Caladiums add a lush, exotic look to a window garden. They are easy to grow and are available in a variety of colors and combinations. You can grow caladiums with flowering perennials to give a dramatic effect to your window garden.


A perfect choice for window gardens, offers showy flowers in variety of colors and quickly fill gaps between permanent plants or other annuals.


Excellent choice for a spectacular summer show, petunia offers wide, showy flowers in a range of bright colors.


With nice fragrant flowers, dianthus makes a good choice for any window garden.


English Ivy
Another excellent choice for window gardens. English ivy is a hardy trailing plant and can tolerate a range of temperature.

Miniature Roses

Bred to stay small in size, miniature roses come in a variety of types and colors. Despite their small size, miniature roses are hardy and can be grown easily in a window garden.

Cacti & Succulents

There is a large variety of cacti and succulents that you can experiment with in your window garden. With a little creativity, you can mix verities of cacti and succulents to grow a unique, year-round miniature garden.

Select Containers for Window Garden

Select containers for your window garden. These days, garden containers come in a lot of colors, style and materials. You can buy plastic, terra cotta, wooden, metallic or concrete containers in almost any color or shape. However, you should select the container that matches your windows and all the requirements of the plants that you want to grow in your window garden.

Most important factors are size and the material that the container is composed of. Pay special attention to the size. The container should allow sufficient room for the plants to grow. Since you will not be replacing your window gardens very often, the container should be sufficient for the plants for at least a year or two. Also select the material that is suitable for the plant and the climate. Normally, garden containers made of plastic do not survive broad spectrum of temperature. Similarly, terra cotta containers have a limited life. Moreover, there are certain materials that you not good for certain plants. Consider all these factors before purchasing containers for your window garden.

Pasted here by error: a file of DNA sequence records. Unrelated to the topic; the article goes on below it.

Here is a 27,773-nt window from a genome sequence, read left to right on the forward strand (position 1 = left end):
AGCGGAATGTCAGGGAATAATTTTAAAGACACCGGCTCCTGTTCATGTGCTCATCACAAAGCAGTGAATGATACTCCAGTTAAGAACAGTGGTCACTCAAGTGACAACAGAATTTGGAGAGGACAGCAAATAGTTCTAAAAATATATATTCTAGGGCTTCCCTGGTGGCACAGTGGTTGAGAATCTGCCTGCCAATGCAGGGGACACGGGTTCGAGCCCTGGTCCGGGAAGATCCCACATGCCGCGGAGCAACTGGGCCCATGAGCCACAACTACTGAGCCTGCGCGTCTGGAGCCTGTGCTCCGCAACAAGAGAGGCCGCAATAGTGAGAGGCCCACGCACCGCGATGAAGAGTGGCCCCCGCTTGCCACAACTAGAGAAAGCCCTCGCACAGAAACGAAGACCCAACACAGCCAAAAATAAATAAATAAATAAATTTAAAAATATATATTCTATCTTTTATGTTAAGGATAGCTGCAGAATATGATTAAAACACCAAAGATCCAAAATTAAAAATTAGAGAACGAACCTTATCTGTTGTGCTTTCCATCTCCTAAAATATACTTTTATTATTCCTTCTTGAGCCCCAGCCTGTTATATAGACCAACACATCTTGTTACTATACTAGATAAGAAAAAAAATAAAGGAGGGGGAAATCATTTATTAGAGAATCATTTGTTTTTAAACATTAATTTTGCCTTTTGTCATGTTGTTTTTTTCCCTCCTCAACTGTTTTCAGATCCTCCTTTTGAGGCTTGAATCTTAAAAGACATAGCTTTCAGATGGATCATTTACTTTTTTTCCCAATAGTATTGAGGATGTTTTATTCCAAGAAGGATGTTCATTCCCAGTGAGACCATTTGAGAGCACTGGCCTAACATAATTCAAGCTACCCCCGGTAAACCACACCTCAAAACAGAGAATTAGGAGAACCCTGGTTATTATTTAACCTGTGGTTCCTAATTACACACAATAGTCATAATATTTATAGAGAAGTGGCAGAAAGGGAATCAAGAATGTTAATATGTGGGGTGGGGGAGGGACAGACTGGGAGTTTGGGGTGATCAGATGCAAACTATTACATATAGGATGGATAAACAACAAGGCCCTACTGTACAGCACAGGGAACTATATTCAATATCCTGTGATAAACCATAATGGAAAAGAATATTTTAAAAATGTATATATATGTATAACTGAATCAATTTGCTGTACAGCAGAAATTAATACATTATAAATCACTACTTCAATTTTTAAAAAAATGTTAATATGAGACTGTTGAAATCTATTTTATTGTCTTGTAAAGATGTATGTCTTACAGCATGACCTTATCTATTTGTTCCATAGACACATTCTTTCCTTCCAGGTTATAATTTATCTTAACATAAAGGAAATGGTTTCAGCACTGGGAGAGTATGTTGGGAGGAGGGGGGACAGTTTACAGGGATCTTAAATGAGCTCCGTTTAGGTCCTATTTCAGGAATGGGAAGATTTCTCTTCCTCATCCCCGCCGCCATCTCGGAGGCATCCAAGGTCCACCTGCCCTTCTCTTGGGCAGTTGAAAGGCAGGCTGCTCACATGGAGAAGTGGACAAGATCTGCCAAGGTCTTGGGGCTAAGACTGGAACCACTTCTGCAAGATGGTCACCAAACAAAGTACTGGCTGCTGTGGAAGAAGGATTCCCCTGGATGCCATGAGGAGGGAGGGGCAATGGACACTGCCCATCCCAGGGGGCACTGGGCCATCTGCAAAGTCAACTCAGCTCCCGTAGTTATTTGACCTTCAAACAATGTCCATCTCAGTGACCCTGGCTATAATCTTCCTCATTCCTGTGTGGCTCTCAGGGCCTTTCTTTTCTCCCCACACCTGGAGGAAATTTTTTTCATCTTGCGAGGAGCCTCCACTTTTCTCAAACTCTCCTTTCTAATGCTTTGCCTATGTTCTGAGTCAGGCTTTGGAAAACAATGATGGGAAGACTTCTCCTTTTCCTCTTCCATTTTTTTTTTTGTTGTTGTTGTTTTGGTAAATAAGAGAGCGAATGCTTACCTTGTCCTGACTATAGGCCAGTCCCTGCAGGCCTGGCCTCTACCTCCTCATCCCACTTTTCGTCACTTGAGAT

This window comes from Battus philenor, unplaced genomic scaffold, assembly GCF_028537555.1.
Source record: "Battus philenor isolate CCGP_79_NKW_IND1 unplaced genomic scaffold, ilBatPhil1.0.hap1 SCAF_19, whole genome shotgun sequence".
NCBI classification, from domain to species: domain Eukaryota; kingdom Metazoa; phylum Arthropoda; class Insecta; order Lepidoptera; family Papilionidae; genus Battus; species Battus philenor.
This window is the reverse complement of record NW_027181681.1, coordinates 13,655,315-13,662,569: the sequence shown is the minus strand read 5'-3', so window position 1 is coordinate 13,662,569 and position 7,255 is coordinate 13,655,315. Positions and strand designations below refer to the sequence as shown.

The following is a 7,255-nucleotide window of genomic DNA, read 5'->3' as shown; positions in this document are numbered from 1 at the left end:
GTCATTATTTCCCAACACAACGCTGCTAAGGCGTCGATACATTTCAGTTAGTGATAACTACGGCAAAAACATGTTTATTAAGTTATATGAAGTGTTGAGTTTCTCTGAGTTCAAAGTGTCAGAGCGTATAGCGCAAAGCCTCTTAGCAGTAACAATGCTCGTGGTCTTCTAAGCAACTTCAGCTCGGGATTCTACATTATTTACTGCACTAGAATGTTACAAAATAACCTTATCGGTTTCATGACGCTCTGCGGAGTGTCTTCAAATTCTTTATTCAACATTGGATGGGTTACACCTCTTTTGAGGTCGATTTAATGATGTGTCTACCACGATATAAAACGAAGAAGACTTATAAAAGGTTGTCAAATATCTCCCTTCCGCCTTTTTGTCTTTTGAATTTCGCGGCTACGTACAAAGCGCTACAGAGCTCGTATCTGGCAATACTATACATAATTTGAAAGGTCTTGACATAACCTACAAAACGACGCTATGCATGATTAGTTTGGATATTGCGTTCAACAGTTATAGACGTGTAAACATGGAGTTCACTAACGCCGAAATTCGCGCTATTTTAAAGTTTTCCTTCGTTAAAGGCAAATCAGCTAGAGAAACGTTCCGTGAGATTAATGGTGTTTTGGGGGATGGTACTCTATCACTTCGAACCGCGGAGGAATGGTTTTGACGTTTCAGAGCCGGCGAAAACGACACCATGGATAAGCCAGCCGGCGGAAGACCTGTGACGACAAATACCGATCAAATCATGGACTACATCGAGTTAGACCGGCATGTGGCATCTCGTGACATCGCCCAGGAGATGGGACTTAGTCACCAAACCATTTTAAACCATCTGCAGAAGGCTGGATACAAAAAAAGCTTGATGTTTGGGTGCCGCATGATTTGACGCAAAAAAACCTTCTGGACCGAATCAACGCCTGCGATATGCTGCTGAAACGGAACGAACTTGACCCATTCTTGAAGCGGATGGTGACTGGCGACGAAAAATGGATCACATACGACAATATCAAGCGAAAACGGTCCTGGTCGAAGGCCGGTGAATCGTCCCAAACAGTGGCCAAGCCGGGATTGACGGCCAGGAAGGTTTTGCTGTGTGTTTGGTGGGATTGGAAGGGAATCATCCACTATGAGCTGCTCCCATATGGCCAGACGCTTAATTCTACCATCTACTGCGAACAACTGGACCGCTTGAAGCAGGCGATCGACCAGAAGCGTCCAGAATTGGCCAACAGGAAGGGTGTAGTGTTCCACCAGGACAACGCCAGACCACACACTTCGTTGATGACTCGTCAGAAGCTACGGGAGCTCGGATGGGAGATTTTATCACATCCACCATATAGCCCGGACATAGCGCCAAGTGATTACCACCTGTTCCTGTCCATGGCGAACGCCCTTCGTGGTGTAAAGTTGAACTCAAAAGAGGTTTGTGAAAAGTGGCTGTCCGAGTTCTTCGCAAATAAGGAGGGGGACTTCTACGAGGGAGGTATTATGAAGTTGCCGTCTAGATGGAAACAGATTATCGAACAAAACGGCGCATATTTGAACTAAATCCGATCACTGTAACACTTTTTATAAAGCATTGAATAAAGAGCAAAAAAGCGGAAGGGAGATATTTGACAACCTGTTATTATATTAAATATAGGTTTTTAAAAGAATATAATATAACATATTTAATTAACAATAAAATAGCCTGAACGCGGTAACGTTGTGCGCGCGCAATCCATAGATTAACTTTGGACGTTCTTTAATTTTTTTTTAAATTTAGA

Mount Containers and Pot Plants

Fix your containers firmly and provide protection from rains, storms, birds, sunlight according to the requirements of plants that you want to grow in your window garden. As a general rule, position your container slightly below the window (normally 6 inches below) especially if the window opens outwards. Always mount the box before planting.

There are a number of options for potting plants in your window gardens:

  1. You can put them directly in the container. This method is suitable if you are planting evergreen shrubs that do not need frequent re-potting.
  2. You can put potted plants in the container; this method if suitable when you plan to frequently change plants in your window garden, for example, flowering perennials.
  3. Alternatively, you can put plants in a plastic or metal liner that fits inside the container. With this method, you can easily change the liners or soil and add fresh plants.

Maintain Your Window Garden

Window gardens do not have any special maintenance requirements. You just have to make sure that the plants are provided with suitable conditions and are protected from insects, storms etc.